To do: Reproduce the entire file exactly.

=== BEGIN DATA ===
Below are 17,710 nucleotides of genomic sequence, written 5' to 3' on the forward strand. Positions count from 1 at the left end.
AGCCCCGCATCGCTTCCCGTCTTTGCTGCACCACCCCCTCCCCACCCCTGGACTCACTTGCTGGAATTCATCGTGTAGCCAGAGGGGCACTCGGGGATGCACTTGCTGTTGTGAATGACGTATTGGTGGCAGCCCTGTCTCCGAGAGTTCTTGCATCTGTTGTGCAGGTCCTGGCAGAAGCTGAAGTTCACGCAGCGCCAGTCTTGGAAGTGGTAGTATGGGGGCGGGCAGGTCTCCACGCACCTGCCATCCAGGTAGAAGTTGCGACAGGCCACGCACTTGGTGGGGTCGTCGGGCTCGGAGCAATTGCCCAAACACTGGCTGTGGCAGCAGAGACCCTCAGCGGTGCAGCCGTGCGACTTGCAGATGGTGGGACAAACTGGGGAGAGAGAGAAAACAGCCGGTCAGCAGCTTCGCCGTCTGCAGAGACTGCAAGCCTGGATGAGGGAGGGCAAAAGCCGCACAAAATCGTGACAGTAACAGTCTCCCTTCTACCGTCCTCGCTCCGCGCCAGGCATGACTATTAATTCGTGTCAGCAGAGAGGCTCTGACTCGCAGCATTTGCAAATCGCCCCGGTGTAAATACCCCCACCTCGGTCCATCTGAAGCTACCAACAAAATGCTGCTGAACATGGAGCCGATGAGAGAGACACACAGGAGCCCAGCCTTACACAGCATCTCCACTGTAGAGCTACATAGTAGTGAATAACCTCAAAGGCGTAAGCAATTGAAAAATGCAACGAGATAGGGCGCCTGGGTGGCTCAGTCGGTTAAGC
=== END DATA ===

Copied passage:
Below are 17,710 nucleotides of genomic sequence, written 5' to 3' on the forward strand. Positions count from 1 at the left end.
AGCCCCGCATCGCTTCCCGTCTTTGCTGCACCACCCCCTCCCCACCCCTGGACTCACTTGCTGGAATTCATCGTGTAGCCAGAGGGGCACTCGGGGATGCACTTGCTGTTGTGAATGACGTATTGGTGGCAGCCCTGTCTCCGAGAGTTCTTGCATCTGTTGTGCAGGTCCTGGCAGAAGCTGAAGTTCACGCAGCGCCAGTCTTGGAAGTGGTAGTATGGGGGCGGGCAGGTCTCCACGCACCTGCCATCCAGGTAGAAGTTGCGACAGGCCACGCACTTGGTGGGGTCGTCGGGCTCGGAGCAATTGCCCAAACACTGGCTGTGGCAGCAGAGACCCTCAGCGGTGCAGCCGTGCGACTTGCAGATGGTGGGACAAACTGGGGAGAGAGAGAAAACAGCCGGTCAGCAGCTTCGCCGTCTGCAGAGACTGCAAGCCTGGATGAGGGAGGGCAAAAGCCGCACAAAATCGTGACAGTAACAGTCTCCCTTCTACCGTCCTCGCTCCGCGCCAGGCATGACTATTAATTCGTGTCAGCAGAGAGGCTCTGACTCGCAGCATTTGCAAATCGCCCCGGTGTAAATACCCCCACCTCGGTCCATCTGAAGCTACCAACAAAATGCTGCTGAACATGGAGCCGATGAGAGAGACACACAGGAGCCCAGCCTTACACAGCATCTCCACTGTAGAGCTACATAGTAGTGAATAACCTCAAAGGCGTAAGCAATTGAAAAATGCAACGAGATAGGGCGCCTGGGTGGCTCAGTCGGTTAAGC